Mark Gritter (markgritter) wrote,
Mark Gritter

No Futures Contracts on Onions

Juliet Lapidos of Slate explains why derivatives regulation starts in the Senate Committee on Agriculture, and mentions the one thing that you still can't hedge:

It wasn't until 1974, with the Commodity Futures Trading Commission Act, that Congress expanded the definition of a commodity beyond agricultural products. The term would now cover "all other goods and articles, except onions … and all services, rights, and interests in which contracts for future delivery are presently or in the future dealt in." The law made it explicitly OK to trade financial instruments, or pretty much anything else—except onions—and at the same time brought all this nonsense under the jurisdiction of a newly created federal commission. (No one was permitted to sell onion futures under any circumstances: a ban dating back to 1958, still in place to this day. That's because onions are highly perishable and thus arguably more vulnerable to price manipulation—a slight increase in supply can lead to slashed prices.)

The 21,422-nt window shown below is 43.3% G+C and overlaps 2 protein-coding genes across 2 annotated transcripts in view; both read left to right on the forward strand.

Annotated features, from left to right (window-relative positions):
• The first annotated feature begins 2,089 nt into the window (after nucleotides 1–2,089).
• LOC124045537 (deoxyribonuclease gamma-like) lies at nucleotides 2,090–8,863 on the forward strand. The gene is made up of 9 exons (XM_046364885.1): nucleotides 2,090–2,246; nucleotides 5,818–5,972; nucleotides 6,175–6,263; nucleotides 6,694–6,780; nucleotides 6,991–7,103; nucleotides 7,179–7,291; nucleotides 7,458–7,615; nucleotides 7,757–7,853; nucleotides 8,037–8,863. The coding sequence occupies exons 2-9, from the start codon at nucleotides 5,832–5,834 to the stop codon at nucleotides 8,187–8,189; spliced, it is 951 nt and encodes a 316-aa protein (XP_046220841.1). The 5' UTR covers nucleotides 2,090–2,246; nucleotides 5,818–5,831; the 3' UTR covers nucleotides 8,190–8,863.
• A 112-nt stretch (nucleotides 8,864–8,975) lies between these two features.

The Onion Futures Act provides a unique natural experiment on the behavior of a commodity market without futures market. A recent 2008 CNN article suggests recent evidence shows the onion market is more volatile than those for other commodities, but other sources say the evidence is mixed. (For example, while the market volatility decreased in the period with active futures trading, it did not increase in the period immediately following the 1958 ban.)
Tags: economics, finance, onions
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